LEWISTON — A local teen who police said admitted to throwing a rock believed to have struck a man who later died is seeking to have a judge disallow those statements to be used at trial on a manslaughter charge.

Emmanuel Nkurunziza

Emmanuel Nkurunziza, 18, filed a motion earlier this week to suppress his answers to questions posed by local and state police detectives after the June 2018 death of Donald Giusti.

Through his attorney, Allan Lobozzo, Nkurunziza said he didn’t have a legal custodian with him during police interviews on June 19 and 26, 2018, and that police never secured permission from his parents or legal custodian to interview him.

As a juvenile who had recently turned 17, Nkurunziza would have reasonably understood to believe he was being detained by police when they tracked him down to question him, Lobozzo wrote in the motion.

The first time, police picked him up from Lewiston High School in a cruiser and drove him to a police station interrogation room, according to the motion. His mother said police had asked her where they would find her son, but that they never asked her permission to talk to him.

At the station, police began an interrogation without reading Nkurunziza the Miranda warning advising him of his rights, the motion says.

After a break 50 minutes into the interview, police read him his rights.

At one point, the high school sophomore who came to this country less than two years earlier from a Rwandan refugee camp, asked for a translator. No translator was contacted, according to the motion.

“Emmanuel’s request for a translator should have been honored. Failure to do so makes his confession involuntary,” the motion says.

The second time Nkurunziza was questioned by police, on June 26, 2018, he was visiting a sick sibling who was a patient at the Barbara Bush Children’s Hospital in Portland. He was told he was “not in trouble” and that police “just have some followup questions.” He was not read the Miranda warning, “nor is there any indication of parental permission having been granted,” according to the motion.

Nkurunziza was taken into a separate room and the door was closed.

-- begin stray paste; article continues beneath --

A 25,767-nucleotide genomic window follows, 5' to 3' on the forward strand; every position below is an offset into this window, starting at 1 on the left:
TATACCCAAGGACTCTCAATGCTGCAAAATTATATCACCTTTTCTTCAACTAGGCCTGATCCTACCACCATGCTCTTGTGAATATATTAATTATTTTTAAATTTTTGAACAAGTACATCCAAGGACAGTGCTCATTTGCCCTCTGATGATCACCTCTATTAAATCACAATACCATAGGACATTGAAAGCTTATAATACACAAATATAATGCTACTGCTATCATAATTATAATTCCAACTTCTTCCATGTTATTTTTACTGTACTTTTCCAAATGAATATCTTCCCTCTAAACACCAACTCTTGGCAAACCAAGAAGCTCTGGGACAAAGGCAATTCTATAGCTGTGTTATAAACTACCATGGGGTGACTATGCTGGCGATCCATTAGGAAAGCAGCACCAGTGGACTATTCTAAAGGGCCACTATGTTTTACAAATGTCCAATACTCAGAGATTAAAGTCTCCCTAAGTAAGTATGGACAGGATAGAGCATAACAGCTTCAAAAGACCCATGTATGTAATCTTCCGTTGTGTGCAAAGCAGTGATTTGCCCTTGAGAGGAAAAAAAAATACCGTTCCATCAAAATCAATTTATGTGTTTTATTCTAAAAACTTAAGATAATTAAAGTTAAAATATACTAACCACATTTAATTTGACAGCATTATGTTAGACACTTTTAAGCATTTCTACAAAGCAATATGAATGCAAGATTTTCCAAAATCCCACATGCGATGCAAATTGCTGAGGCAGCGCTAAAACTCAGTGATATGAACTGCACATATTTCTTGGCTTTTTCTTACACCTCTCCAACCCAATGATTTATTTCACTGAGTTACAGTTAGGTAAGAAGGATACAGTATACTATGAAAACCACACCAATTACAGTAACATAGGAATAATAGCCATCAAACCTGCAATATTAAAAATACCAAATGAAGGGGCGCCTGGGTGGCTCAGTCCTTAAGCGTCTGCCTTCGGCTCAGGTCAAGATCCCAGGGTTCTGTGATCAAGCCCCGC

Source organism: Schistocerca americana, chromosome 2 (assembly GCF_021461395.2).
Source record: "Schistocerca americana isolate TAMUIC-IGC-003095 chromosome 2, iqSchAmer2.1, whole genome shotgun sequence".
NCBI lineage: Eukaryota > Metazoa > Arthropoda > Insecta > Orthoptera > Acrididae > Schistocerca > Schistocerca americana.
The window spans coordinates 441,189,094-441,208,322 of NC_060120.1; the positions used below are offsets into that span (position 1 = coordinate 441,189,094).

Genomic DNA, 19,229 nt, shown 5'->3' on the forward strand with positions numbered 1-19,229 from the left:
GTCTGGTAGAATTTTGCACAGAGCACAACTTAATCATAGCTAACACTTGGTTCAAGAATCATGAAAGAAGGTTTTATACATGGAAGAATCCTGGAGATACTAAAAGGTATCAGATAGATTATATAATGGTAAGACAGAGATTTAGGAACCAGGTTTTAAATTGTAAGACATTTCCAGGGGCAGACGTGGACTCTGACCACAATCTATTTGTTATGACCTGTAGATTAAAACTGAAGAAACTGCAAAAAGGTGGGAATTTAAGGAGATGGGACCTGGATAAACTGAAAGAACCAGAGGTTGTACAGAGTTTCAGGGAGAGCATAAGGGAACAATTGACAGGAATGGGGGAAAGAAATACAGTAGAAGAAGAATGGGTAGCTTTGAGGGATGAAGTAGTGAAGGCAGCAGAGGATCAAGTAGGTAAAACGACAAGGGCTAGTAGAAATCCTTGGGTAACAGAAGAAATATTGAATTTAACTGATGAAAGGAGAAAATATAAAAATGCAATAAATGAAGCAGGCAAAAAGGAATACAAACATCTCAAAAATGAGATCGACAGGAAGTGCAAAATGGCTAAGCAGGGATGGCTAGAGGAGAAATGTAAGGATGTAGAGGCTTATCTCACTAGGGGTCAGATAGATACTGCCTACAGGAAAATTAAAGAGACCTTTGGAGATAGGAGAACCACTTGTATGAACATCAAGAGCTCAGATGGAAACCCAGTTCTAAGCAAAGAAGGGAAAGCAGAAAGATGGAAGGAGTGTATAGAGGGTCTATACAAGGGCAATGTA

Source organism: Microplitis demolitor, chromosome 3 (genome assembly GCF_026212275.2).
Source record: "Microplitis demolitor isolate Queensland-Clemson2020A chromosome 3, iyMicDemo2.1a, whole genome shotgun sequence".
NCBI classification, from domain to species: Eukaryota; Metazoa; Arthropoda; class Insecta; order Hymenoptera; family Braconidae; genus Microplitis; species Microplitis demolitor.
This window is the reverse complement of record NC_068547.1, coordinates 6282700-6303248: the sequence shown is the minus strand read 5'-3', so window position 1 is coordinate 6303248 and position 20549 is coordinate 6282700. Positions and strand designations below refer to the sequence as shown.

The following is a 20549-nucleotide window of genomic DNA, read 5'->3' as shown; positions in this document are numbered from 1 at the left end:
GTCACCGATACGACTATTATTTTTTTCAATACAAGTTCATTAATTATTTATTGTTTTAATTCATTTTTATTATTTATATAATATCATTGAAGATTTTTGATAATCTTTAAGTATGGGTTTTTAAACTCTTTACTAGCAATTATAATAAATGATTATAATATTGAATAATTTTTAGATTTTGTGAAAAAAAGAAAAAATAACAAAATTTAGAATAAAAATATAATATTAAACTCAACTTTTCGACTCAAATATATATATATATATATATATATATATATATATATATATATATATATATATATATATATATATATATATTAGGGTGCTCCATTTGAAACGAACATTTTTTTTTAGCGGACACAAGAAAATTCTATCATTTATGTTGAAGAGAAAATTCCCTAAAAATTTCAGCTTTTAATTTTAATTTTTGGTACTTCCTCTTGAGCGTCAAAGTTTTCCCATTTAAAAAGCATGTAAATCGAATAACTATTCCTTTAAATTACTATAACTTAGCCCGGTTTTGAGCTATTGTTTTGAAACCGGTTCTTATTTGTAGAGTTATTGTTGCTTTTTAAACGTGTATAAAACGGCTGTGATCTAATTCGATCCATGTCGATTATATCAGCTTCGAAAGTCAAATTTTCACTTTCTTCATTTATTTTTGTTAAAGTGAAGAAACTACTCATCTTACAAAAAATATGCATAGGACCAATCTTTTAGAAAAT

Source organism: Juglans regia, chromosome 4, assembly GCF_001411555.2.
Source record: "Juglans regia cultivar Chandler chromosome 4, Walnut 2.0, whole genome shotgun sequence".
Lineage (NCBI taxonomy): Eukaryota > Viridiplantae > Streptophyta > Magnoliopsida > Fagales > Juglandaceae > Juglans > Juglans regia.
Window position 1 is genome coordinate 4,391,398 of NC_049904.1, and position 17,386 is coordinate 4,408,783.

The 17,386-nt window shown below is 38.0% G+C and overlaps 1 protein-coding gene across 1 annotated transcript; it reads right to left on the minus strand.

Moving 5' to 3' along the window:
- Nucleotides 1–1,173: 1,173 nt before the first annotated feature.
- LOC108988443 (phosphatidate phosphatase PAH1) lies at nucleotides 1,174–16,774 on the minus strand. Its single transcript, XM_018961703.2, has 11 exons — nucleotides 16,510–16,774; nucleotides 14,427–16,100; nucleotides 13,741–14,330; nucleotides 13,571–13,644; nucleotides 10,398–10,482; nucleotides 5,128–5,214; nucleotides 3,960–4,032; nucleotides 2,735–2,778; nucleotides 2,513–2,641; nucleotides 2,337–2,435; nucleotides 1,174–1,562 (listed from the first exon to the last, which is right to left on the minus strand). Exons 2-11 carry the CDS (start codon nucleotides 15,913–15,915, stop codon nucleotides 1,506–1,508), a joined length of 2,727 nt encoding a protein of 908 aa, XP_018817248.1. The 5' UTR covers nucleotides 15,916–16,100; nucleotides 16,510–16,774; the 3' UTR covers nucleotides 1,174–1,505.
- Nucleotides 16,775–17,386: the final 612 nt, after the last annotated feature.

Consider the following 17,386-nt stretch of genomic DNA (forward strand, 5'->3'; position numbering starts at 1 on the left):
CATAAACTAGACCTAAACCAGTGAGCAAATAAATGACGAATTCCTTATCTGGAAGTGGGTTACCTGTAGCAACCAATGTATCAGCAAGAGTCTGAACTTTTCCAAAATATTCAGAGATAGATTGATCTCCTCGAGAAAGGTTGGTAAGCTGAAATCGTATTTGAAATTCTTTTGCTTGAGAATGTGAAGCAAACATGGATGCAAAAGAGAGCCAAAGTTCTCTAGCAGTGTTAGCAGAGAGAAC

“Even at a hospital, behind closed doors, a reasonable juvenile would not think he was free to leave,” Lobozzo wrote in the motion.

Police “had or should have had” knowledge that Nkurunziza had earlier asked for an interpreter when questioned by police. Still, no interpreter was provided.

By assuring him he was “not in trouble,” one of the officers “tells him a blatant lie,” Lobozzo wrote in the motion, a reassurance that is repeated by another officer.

Prosecutors are not expected to respond to the motion until after the conclusion of a bind-over hearing to determine whether Nkurunziza should be tried on the manslaughter charge as a juvenile or as an adult, according to an 8th District Court clerk. Nor is the judge in the case likely to rule on the motion until after that hearing, scheduled for the end of the month.

Prosecutors are seeking to have Nkurunziza tried as an adult. The defense aims to persuade the judge the matter should remain in juvenile court.

Nkurunziza turned 17 about a month before a June 12, 2018, nighttime melee on Knox Street that led to the death of 38-year-old Giusti at a local hospital three days after he was assaulted by several people.

Police said Nkurunziza had admitted to having thrown a rock into a crowd that is believed to have struck Giusti in the head. Nkurunziza reportedly told police he had not seen where his rock landed. A witness, however, told police he had seen the rock when it was thrown and when it landed, striking Giusti.

A medical examiner determined the cause of Giusti’s death to be blunt-force trauma that included two “significant areas” of trauma to Giusti’s head and brain.

In the motion filed by Lobozzo, a narrative of the scene that night depicts Nkurunziza as an “unwitting participant” in the events as he and his cousin made their way toward the scene of the brawl near Kennedy Park from his cousin’s house.

“Emmanuel was hit on the right shoulder with a pipe of some sort,” according to the motion. “His cousin was struck on the head hard enough for him to fall to the ground.”

Lobozzo wrote that the confrontation had its roots in “antagonism” between the Somali community and the local white community. “It had nothing to do with the Congolese community” of which Nkurunziza is a member.

“Suddenly, on the video, the group of blacks seemed to gain the upper hand. The whites are seen on video being pushed to retreat toward the park. As part of an ongoing defensive measure, someone in the group of blacks is seen throwing a rock,” wrote Lobozzo, who added a footnote that read: “Even though the tide of the melee had shifted, the thrower had no alternative to retreat ‘with complete safety,’ and, therefore, had the statutory right to continue defending himself, as well as the other youth who were under attack” by 10 to 15 white men.

On Thursday, a judge ordered Nkurunziza detained at Androscoggin County Jail in Auburn after he allegedly assaulted another inmate at Long Creek Youth Development Center in South Portland earlier this month.

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